Inside South C house of death: Murderer kills employer’s siblings, steals from them
On October 24, 2011, Mohamed Anwar left his two siblings at his house in South C estate in Nairobi with his domestic worker Aggrey Amugune as he went to the nearby Mosque for 1 pm prayers only to return and find them unconscious, each in a pool of blood.
The two later died in hospital.
Anwar had left Amina Falzidin and Mohamed Afzal full of life, but he returned one hour later to find them in his sister’s bedroom writhing in pain, all with similar deep cuts on their heads.
He had noticed that the house was unusually quiet as he came in and that his food was not on the table as usual.
Anwar entered the kitchen and saw some chapati flour mixture that his sister was to cook on the table. Concerned that there was a problem, he walked towards the bedrooms, where he heard very heavy breathing in his sister’s room.
He opened the door and found his brother lying on the floor and his sister on the bed. Both of them were bleeding heavily and were in critical condition.
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Blood was all over the room, on the floor, and on the walls and ceiling.
Amugune, who was supposed to be with them in the house, was missing.
Anwar called in his other brother and neighbors, who took Falzidin to South C Medical Centre and their brother Afzal to the Mater Hospital in South B, where they succumbed to their injuries.
When pathologist Dr. Muriuki Ndegwa conducted a postmortem of the two deceased soon after the attack, he found that Falzidin had deep cuts on the head and Afzal had multiple bruises and cassations on the face, head, and upper arms.
Their clothes were blood-stained. Dr. Ndegwa concluded that in both cases, their death was caused by severe head injuries due to blunt force trauma.
The matter was then reported to the Directorate of Criminal Investigations (DCI) Langata offices as a robbery case with violence, and investigations started.
Search for Amugune also started.
The next day on October 25, 2011, Amugune called his churchmate Derickson Khamati at 7 am and told him that he needed to speak to their pastor Geoffrey Maina. He requested the pastor to call him through Khamati’s phone, which he did.
When Maina called, Amugune told him that he was in Westlands and required assistance as he was stranded.
Amugune told Maina that some people of Asian origin had hired him to transport cocaine to Wilson Airport at the cost of Sh3,000.
He said he had done the job but was not paid.
He said his boss threatened to shoot him and chased him from home at South C, where he worked, and as he was leaving, he saw a piece of wood outside the house which he picked up and used to hit the boss and his son, at which point he ran away.
Pastor Maina of Calvary Holiness and Restoration church advised Amugune to report to the police that his life was in danger, but he flatly refused, claiming that he feared retribution from his boss.
Amugune also told Maina that he had gotten a job at a city restaurant and was to report on duty that day and requested assistance to relocate from the plot where he was living to a place on Wanyee Road in Kawangware, Nairobi.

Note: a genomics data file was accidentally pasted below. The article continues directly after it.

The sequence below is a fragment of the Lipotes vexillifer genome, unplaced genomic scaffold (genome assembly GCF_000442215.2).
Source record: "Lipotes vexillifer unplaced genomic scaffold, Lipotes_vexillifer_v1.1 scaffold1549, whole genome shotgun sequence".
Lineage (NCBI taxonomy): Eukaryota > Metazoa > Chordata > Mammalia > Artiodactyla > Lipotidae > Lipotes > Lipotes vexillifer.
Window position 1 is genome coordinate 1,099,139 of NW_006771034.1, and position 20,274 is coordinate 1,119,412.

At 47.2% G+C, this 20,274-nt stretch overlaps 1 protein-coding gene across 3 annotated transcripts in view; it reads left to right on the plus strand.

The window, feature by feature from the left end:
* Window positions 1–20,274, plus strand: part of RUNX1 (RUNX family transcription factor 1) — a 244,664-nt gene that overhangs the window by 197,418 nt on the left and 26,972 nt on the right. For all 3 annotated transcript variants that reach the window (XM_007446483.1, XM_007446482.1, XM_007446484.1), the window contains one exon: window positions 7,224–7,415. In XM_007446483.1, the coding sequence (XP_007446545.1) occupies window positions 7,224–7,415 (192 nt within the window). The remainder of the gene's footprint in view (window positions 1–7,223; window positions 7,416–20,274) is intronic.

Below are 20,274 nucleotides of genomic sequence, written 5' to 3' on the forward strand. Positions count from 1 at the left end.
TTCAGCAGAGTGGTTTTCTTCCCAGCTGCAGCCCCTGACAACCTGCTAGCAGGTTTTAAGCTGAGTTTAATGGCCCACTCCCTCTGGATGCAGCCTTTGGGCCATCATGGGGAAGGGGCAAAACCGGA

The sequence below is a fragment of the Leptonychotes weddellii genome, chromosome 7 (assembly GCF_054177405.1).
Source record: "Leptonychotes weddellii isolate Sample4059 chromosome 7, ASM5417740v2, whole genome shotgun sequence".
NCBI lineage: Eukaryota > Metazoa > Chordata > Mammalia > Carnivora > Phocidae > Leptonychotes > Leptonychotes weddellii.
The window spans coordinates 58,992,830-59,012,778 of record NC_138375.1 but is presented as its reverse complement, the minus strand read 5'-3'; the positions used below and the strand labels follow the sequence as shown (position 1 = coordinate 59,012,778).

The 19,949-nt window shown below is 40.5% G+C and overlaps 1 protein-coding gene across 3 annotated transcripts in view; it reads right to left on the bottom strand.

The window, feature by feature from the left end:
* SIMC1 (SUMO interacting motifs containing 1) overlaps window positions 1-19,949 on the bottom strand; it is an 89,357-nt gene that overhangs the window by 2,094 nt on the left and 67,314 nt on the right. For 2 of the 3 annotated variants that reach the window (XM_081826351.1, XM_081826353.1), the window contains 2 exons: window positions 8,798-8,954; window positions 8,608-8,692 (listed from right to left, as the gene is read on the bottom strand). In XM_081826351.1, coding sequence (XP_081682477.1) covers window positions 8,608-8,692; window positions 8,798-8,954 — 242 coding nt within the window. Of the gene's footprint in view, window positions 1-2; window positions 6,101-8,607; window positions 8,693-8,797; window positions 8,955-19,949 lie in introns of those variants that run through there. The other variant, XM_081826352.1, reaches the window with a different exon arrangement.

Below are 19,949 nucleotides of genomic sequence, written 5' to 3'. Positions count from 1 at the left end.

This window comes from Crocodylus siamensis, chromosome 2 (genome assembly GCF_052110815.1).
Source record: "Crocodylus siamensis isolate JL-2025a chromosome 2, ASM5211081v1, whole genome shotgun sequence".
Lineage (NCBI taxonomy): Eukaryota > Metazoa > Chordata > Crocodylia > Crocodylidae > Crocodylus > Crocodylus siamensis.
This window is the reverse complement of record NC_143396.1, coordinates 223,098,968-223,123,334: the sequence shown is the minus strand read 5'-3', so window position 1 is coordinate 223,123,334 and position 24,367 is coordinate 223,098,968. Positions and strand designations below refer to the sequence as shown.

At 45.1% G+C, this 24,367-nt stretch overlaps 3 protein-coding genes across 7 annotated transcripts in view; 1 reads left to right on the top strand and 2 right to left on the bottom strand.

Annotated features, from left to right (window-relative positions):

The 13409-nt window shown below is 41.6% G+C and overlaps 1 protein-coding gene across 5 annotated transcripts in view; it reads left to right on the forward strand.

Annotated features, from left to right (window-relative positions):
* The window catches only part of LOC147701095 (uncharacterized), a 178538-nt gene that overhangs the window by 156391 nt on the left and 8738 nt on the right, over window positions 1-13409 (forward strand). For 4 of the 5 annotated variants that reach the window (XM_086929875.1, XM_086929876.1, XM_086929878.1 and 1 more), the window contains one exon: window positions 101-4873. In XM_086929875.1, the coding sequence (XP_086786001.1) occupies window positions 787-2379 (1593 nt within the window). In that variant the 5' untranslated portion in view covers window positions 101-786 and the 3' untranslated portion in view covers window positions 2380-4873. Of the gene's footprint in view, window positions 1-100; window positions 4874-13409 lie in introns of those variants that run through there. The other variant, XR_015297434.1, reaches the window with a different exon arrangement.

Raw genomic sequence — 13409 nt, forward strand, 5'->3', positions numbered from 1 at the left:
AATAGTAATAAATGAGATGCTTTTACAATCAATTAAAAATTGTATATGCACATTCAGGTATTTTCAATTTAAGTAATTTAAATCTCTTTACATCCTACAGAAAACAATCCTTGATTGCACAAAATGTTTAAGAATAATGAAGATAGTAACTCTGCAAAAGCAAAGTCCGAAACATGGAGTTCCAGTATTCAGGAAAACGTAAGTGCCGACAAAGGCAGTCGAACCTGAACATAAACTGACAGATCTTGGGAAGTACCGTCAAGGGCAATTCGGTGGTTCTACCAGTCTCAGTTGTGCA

Maina assisted Amugune in relocating to a house behind Kenya Bus (KBS) terminus.
Five days later, Amugune informed Maina that he was traveling to his rural home in Western Kenya and that he remained there for one and months before returning toward the end of December 2011.
During this period, the DCI obtained Amugune’s details from the National Registration Bureau, which indicated that he was from Kakamega County Ikolomani Location, Kalulumi village.
Three officers led by constable Hillary Kamuyu visited Amugune’s rural home, where they were told he resided at Kawangware Estate in Nairobi and were given a mobile phone number.
They obtained his photograph from his mother to assist them in identifying him.
The mobile number enabled Safaricom, the service provider, to supply data that indicated that Amugune was in Kawangware.
Detectives went to his house but found it empty, and a visit to his local church also did not yield anything.
The disbanded Flying Squad Unit was roped in to help trace Mr. Amugune, and the detectives from the unit arrested him in September 2012 after being on the run for 11 months.
Pastor Maina was also arrested after Amugune implicated him, and both were charged with robbery with violence.
But the case was withdrawn before Amugune was arrested and charged with the murder of Amina Falzidin and Mohamed Afzal in 2013.
He denied the charges, and the trial was held before the then high court judge Jessie Lessit who found him guilty and sentenced him to hang on September 15, 2016.
The prosecution had called up more than 10 witnesses, including former Langata DCI chief James Manuni.
Justice Lessit found that the fact that Amugune had gone into hiding for almost a year was circumstantial evidence that he was a guilty mind.
Amugune is serving a death sentence after losing an appeal he had lodged before the court of appeal after appellate judges Kathurima M’inoti, Agnes Murgor, and Sankale Ole Kantai on September 25, 2020.
The judges upheld the conviction by Lady Justice Lessit and retained the penalty served on Amugune.
“Notwithstanding that we were not requested to review the sentence, we note that in its ruling, the trial court observed that the appellant specifically instructed his counsel not to mitigate on his behalf, and he did not himself mitigate,” the appellate judges ruled.
“This was despite the brutal and callous murder of the two deceased brother and sister. In view of the appellant’s unwillingness to mitigate and the clear absence of remorse, and taking into account the factors and circumstances of the case, we find that a review of the sentence of death to be unnecessary.”
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